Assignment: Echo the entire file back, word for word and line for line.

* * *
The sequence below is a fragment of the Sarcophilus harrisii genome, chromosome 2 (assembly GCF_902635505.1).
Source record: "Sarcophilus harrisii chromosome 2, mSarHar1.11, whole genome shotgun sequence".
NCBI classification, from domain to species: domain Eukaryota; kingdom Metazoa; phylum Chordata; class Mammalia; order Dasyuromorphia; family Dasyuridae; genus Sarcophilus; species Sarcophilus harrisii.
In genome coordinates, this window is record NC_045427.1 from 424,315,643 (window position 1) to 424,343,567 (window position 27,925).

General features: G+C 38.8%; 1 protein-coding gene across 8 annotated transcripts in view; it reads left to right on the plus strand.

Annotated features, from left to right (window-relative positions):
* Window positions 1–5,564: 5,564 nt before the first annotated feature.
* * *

The sequence below is a fragment of the Sarcophilus harrisii genome, chromosome 2 (assembly GCF_902635505.1).
Source record: "Sarcophilus harrisii chromosome 2, mSarHar1.11, whole genome shotgun sequence".
NCBI classification, from domain to species: domain Eukaryota; kingdom Metazoa; phylum Chordata; class Mammalia; order Dasyuromorphia; family Dasyuridae; genus Sarcophilus; species Sarcophilus harrisii.
In genome coordinates, this window is record NC_045427.1 from 424,315,643 (window position 1) to 424,343,567 (window position 27,925).

General features: G+C 38.8%; 1 protein-coding gene across 8 annotated transcripts in view; it reads left to right on the plus strand.

Annotated features, from left to right (window-relative positions):
* Window positions 1–5,564: 5,564 nt before the first annotated feature.